The Biden Administration is warning consumers against the risks of the high interest rates from medical credit cards and medical loans.
Patients in the U.S. paid an estimated $1 billion in deferred interest on medical financing from 2018 to 2020, according to a report released May 4 by the Consumer Financial Protection Bureau.
These interest payments can increase medical bills by almost 25 percent, with interest rates reaching as high as 27 percent after promotional periods wherein users pay no interest, the report said.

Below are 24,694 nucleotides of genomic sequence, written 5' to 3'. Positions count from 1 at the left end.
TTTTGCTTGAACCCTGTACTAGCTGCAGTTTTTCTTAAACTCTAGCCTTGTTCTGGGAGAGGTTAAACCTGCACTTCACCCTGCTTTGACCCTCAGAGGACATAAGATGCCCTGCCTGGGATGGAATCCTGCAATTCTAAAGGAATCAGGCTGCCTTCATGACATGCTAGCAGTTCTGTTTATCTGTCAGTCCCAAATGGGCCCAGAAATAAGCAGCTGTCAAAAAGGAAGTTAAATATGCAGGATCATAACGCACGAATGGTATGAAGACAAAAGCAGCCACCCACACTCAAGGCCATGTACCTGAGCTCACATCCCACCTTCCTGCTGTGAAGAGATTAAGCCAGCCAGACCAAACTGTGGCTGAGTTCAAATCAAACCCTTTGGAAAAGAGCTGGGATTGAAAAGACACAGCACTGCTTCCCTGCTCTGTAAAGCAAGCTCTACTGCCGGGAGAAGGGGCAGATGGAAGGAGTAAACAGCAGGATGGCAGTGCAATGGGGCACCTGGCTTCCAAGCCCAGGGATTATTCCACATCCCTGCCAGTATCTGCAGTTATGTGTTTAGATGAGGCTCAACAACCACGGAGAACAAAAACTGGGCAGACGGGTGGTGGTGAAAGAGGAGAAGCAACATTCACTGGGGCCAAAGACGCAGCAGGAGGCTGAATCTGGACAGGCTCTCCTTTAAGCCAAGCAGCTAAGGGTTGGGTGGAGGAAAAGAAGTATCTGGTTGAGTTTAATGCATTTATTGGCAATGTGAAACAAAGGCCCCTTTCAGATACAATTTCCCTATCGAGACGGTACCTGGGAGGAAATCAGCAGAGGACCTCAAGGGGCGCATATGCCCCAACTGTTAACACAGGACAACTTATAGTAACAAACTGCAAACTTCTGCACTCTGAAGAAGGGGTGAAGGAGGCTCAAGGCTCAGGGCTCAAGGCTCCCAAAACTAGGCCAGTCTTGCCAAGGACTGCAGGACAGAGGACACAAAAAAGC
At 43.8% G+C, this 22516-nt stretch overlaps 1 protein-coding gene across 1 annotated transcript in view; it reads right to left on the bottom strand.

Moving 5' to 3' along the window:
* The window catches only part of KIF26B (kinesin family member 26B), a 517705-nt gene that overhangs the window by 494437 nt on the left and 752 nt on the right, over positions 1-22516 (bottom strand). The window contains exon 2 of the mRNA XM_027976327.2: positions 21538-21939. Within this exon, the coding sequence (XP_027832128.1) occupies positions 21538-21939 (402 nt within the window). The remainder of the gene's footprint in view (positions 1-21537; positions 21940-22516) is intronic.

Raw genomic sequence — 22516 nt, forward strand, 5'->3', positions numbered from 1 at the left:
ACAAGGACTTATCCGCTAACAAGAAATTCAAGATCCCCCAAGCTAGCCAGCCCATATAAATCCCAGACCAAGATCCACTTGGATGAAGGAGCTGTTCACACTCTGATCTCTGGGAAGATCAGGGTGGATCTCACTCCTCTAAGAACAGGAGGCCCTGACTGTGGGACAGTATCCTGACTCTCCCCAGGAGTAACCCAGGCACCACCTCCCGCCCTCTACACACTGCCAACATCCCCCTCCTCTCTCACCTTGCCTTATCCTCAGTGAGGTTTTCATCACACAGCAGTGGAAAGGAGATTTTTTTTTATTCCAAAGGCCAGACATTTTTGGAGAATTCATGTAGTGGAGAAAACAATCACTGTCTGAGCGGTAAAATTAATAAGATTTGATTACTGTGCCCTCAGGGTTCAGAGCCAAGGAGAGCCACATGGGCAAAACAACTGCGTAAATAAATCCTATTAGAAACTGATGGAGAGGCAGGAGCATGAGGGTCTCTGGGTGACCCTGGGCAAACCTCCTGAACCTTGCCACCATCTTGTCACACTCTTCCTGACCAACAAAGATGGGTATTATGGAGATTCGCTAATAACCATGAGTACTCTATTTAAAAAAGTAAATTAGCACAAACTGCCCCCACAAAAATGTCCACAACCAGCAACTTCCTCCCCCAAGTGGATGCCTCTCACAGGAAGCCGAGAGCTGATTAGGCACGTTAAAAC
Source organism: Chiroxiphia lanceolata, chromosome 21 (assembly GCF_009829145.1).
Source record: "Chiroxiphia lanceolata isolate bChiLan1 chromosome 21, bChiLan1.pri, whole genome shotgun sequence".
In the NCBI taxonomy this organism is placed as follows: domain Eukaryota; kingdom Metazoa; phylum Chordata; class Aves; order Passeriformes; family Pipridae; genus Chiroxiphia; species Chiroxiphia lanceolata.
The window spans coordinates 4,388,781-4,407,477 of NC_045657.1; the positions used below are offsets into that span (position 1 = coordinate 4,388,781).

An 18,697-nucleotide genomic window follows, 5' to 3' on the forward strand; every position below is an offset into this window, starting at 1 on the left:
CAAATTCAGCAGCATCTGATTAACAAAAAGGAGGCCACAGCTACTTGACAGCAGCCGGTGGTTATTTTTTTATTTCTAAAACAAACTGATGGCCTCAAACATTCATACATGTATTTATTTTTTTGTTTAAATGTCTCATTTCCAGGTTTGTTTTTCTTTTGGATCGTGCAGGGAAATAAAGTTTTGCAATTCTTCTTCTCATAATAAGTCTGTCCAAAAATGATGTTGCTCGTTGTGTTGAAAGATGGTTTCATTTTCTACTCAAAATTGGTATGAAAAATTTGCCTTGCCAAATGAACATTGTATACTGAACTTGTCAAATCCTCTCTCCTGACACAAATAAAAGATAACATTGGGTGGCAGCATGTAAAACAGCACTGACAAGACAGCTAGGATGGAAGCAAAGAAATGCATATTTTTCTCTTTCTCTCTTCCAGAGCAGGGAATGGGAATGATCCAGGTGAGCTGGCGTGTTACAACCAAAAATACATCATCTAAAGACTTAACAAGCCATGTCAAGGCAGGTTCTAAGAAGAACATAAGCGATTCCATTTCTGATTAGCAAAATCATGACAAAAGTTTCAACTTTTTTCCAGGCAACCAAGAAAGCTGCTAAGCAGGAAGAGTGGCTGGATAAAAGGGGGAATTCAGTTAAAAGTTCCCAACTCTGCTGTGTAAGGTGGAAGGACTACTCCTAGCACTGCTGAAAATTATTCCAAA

These medical financing options most often target patients with lower incomes, no insurance or with lower credit scores.
In the event that the patient is unable to pay their bill, medical providers often carry the risk, which can deter them from offering care to people "assumed to have limited access to credit or designated by a financial company as being a high-credit risk, including people with limited English proficiency, older Americans, and people with lower incomes," according to the report.